Lesson slides

Learning Goals

  • Understand the concept of recursion
  • Be able to solve problems using recursion
  • Understand the limitations of recursion in JS

What is recursion?

Recursion is an important programming technique in which a function calls itself.

While it can be used in many situations, it is most effective for solving problems involving iterative branching, such as fractal math, sorting, or traversing the nodes of complex or non-linear data structures (such as binary or prefix tries).

This is a good, introductory overview of recursion in JavaScript.

The anatomy of a recursive function

Every recursive function (again, just a function that calls itself) must have these two pieces:

  1. A simple base case (or cases): a terminating scenario that does not use recursion to produce an answer
  2. A set of rules that get all other cases closer toward the base case


The best way to start understanding recursion is to just try doing it!

Exercise 1

Let’s write a function that counts down to zero from a number we’ll pass in as an argument.

// create a function which takes a number and 
// recursively calls itself to log each number down to zero

// e.g.

countdown( 3 );

// 3
// 2
// 1
// 0

Try solving this using an if statement, and then try solving it using a while loop!


function countdown(number) {
  // check our base case, if statement
  if (number < 0) {
  // get closer to base case
  // execute function again

countdown(3); // 3, 2, 1, 0

Or, using a while loop:

function countdown(number) {
  // condition of while loop serves as base case
  while (number >= 0) {
    // get closer to base case

countdown(3); // 3, 2, 1, 0

Once you’ve solved it, try changing the function so that instead of logging each number to the console, it creates an array for us.

// [ 3, 2, 1, 0 ]

Exercise 2

Create a function that takes in an argument of an array of numbers and adds them together.

// create a function which takes an array of numbers and 
// recursively calls itself to sum an array of numbers

// e.g.

let numbers = [ 1, 2, 3, 4 ];

let total = sum( numbers );

console.log(total); // 10

One of the most basic patterns of recursion is when you can reduce a problem to a smaller one and then keep reducing until you can’t do it anymore. This is also known as natural recursion.

It can be helpful to break down what each step of this problem looks like. Here’s one way to visualize the call stack:

visualization of the recursive call stack


function sum(array) {
  // base case
  if (!array.length) {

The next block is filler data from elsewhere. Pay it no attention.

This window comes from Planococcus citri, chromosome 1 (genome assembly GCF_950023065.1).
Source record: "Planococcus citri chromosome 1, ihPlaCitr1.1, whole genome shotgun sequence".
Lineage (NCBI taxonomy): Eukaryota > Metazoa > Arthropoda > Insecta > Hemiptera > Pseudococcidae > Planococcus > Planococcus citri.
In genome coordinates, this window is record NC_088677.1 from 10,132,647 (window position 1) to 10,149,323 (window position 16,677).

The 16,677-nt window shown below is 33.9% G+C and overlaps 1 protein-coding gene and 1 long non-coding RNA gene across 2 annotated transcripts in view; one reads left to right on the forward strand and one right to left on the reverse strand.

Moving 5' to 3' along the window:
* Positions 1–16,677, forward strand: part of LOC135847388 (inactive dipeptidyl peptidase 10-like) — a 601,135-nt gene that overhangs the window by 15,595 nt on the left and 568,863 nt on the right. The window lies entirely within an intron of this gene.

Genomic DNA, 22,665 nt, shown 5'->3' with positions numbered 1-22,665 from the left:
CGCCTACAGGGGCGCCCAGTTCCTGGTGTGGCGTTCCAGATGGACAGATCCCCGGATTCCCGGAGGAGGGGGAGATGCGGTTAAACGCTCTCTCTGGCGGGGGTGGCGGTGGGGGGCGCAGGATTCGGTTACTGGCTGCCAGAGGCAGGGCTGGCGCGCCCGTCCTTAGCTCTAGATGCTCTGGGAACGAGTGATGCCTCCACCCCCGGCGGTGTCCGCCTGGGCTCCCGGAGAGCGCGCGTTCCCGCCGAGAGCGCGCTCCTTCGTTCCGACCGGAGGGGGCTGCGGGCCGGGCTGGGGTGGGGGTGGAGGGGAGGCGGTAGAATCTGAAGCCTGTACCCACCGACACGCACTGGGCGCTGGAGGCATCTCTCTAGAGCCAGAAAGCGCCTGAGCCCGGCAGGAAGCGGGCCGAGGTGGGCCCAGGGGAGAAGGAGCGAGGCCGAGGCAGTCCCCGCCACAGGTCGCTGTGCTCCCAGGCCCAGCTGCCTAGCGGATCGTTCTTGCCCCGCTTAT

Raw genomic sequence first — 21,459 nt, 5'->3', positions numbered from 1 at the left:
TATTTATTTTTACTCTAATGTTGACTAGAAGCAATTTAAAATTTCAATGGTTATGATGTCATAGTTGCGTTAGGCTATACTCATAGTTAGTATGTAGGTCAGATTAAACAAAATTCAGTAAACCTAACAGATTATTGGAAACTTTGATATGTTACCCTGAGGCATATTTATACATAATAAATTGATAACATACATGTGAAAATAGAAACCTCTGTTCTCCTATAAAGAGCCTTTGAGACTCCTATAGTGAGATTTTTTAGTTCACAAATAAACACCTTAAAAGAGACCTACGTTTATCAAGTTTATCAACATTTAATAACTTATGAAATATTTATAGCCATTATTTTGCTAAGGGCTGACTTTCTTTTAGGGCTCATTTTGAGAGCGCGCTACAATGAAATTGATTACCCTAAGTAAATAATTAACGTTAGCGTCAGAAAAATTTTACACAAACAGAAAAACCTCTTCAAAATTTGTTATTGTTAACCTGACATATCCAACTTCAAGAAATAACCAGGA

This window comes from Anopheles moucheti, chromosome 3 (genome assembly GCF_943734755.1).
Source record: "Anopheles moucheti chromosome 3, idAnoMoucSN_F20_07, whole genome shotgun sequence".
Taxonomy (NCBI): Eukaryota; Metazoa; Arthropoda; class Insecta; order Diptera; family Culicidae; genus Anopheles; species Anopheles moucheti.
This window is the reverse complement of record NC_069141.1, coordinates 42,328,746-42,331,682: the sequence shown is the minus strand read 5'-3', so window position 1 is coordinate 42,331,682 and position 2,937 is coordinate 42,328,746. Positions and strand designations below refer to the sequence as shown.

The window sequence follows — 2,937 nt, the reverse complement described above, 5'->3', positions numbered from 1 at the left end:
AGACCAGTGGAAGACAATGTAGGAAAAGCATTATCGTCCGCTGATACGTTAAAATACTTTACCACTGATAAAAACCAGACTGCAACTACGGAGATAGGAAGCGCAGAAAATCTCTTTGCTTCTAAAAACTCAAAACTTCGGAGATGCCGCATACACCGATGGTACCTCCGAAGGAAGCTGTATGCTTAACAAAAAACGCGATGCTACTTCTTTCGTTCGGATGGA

return 0;
  // get closer to base case
  let number = array.shift();
  return number + sum(array);

Exercise 3

Reverse a string.

// create a function which takes a string of characters and
// recursively calls itself to reverse the string

// e.g.

let reversedString = reverse('Ariel')

console.log(reversedString); // leirA

Exercise 4

Calculate a number to a specific power.

// create a function which takes a number and an exponent and
// recursively calls itself to calculate the product

// e.g.
let base = 2;
let power = 4;
let product = power(base, power)  // 2 to the 4th power

console.log(product);  // 16

Exercise 5

Flatten a nested object so that all the values stored in any array is returned in one array.

const groceryList = {
  produce: {
    fruit: ['apples', 'bananas', 'avocados'],
    vegetables: ['bell peppers', 'carrots'],
    herbs: ['basil', 'cilantro', 'parsley']
  dairy: {
    milk: ['2 percent milk', 'soy milk'],
    cheese: ['cheddar', 'brie']
  dryGoods: {
    canned: ['vegetable broth', 'diced tomatoes'],
    boxedOrBagged: ['angel hair pasta']
  frozen: {
    vegetables: ['corn', 'peas', 'edamame'],
    desserts: ['ice cream sandwiches']

// [
    'bell peppers',
    '2 percent milk',
    'soy milk',
    'vegetable broth',
    'diced tomatoes',
    'angel hair pasta',
    'ice cream sandwiches'

Exercise 6

Write a recursive function to determine if two different objects have the same properties and values.

const obj1 = { name: 'Avery', age: 7, faveColor: 'green' };
const obj2 = { name: 'Avery', age: 7, faveColor: 'green' };
const obj3 = { name: 'Jesse', age: 7, faveColor: 'orange' };

deepEqual( obj1, obj2 ); // true
deepEqual( obj1, obj3 ); // false

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